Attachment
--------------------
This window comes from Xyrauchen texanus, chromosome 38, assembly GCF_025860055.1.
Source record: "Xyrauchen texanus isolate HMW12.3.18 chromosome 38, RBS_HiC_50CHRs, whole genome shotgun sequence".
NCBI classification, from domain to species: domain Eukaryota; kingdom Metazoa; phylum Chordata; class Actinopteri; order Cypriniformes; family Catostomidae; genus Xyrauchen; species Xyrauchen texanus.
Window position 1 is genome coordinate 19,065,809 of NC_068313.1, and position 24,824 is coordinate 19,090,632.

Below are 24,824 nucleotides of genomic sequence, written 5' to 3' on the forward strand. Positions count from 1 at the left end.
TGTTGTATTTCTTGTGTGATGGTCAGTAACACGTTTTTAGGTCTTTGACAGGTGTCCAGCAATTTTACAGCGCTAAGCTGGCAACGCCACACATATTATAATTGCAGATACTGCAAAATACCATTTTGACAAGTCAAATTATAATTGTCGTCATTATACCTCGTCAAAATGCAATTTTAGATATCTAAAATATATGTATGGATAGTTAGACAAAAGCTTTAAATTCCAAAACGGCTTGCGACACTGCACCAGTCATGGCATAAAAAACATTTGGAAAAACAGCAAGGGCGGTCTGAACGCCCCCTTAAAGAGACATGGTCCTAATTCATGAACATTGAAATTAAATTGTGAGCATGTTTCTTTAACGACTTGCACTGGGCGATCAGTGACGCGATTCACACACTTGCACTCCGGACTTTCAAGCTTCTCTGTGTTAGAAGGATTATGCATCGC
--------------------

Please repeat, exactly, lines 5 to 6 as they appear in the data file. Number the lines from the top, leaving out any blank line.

Below are 24,824 nucleotides of genomic sequence, written 5' to 3' on the forward strand. Positions count from 1 at the left end.
TGTTGTATTTCTTGTGTGATGGTCAGTAACACGTTTTTAGGTCTTTGACAGGTGTCCAGCAATTTTACAGCGCTAAGCTGGCAACGCCACACATATTATAATTGCAGATACTGCAAAATACCATTTTGACAAGTCAAATTATAATTGTCGTCATTATACCTCGTCAAAATGCAATTTTAGATATCTAAAATATATGTATGGATAGTTAGACAAAAGCTTTAAATTCCAAAACGGCTTGCGACACTGCACCAGTCATGGCATAAAAAACATTTGGAAAAACAGCAAGGGCGGTCTGAACGCCCCCTTAAAGAGACATGGTCCTAATTCATGAACATTGAAATTAAATTGTGAGCATGTTTCTTTAACGACTTGCACTGGGCGATCAGTGACGCGATTCACACACTTGCACTCCGGACTTTCAAGCTTCTCTGTGTTAGAAGGATTATGCATCGC